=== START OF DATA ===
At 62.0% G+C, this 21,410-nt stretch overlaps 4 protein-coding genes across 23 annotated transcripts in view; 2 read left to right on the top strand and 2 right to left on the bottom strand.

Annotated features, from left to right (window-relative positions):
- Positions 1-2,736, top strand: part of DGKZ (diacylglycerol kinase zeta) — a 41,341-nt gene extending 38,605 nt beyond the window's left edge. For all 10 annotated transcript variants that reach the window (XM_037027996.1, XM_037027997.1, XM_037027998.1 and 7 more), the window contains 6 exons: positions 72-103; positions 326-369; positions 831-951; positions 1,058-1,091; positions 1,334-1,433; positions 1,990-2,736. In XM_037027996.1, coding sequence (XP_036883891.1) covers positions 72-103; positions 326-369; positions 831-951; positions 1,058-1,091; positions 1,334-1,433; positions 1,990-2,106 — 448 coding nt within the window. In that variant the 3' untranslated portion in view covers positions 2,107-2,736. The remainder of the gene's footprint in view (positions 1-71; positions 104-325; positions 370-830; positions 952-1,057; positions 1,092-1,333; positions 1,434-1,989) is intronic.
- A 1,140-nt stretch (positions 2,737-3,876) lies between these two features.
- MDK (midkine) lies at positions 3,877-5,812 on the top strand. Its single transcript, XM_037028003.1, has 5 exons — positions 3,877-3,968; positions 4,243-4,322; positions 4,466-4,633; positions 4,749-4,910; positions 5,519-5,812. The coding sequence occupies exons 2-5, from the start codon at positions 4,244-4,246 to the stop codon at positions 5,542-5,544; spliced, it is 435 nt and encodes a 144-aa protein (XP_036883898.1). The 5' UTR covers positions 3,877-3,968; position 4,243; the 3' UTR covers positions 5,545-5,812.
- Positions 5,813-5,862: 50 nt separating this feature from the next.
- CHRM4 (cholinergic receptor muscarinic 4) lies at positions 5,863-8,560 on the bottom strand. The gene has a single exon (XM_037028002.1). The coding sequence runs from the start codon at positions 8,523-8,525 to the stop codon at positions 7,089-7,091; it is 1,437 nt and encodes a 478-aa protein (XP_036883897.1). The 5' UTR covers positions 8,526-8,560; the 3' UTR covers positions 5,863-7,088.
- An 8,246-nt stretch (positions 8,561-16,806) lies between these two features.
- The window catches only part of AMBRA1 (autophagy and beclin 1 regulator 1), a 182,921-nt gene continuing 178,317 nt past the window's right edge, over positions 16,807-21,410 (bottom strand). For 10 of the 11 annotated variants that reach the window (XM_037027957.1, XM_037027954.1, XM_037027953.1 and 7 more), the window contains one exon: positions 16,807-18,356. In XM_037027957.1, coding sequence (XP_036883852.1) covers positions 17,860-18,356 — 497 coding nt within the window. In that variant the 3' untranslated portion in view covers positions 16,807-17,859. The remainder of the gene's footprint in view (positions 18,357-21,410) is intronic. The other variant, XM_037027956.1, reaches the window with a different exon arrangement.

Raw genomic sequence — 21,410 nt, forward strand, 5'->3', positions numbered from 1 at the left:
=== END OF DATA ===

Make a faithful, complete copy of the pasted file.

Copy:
At 62.0% G+C, this 21,410-nt stretch overlaps 4 protein-coding genes across 23 annotated transcripts in view; 2 read left to right on the top strand and 2 right to left on the bottom strand.

Annotated features, from left to right (window-relative positions):
- Positions 1-2,736, top strand: part of DGKZ (diacylglycerol kinase zeta) — a 41,341-nt gene extending 38,605 nt beyond the window's left edge. For all 10 annotated transcript variants that reach the window (XM_037027996.1, XM_037027997.1, XM_037027998.1 and 7 more), the window contains 6 exons: positions 72-103; positions 326-369; positions 831-951; positions 1,058-1,091; positions 1,334-1,433; positions 1,990-2,736. In XM_037027996.1, coding sequence (XP_036883891.1) covers positions 72-103; positions 326-369; positions 831-951; positions 1,058-1,091; positions 1,334-1,433; positions 1,990-2,106 — 448 coding nt within the window. In that variant the 3' untranslated portion in view covers positions 2,107-2,736. The remainder of the gene's footprint in view (positions 1-71; positions 104-325; positions 370-830; positions 952-1,057; positions 1,092-1,333; positions 1,434-1,989) is intronic.
- A 1,140-nt stretch (positions 2,737-3,876) lies between these two features.
- MDK (midkine) lies at positions 3,877-5,812 on the top strand. Its single transcript, XM_037028003.1, has 5 exons — positions 3,877-3,968; positions 4,243-4,322; positions 4,466-4,633; positions 4,749-4,910; positions 5,519-5,812. The coding sequence occupies exons 2-5, from the start codon at positions 4,244-4,246 to the stop codon at positions 5,542-5,544; spliced, it is 435 nt and encodes a 144-aa protein (XP_036883898.1). The 5' UTR covers positions 3,877-3,968; position 4,243; the 3' UTR covers positions 5,545-5,812.
- Positions 5,813-5,862: 50 nt separating this feature from the next.
- CHRM4 (cholinergic receptor muscarinic 4) lies at positions 5,863-8,560 on the bottom strand. The gene has a single exon (XM_037028002.1). The coding sequence runs from the start codon at positions 8,523-8,525 to the stop codon at positions 7,089-7,091; it is 1,437 nt and encodes a 478-aa protein (XP_036883897.1). The 5' UTR covers positions 8,526-8,560; the 3' UTR covers positions 5,863-7,088.
- An 8,246-nt stretch (positions 8,561-16,806) lies between these two features.
- The window catches only part of AMBRA1 (autophagy and beclin 1 regulator 1), a 182,921-nt gene continuing 178,317 nt past the window's right edge, over positions 16,807-21,410 (bottom strand). For 10 of the 11 annotated variants that reach the window (XM_037027957.1, XM_037027954.1, XM_037027953.1 and 7 more), the window contains one exon: positions 16,807-18,356. In XM_037027957.1, coding sequence (XP_036883852.1) covers positions 17,860-18,356 — 497 coding nt within the window. In that variant the 3' untranslated portion in view covers positions 16,807-17,859. The remainder of the gene's footprint in view (positions 18,357-21,410) is intronic. The other variant, XM_037027956.1, reaches the window with a different exon arrangement.

Raw genomic sequence — 21,410 nt, forward strand, 5'->3', positions numbered from 1 at the left: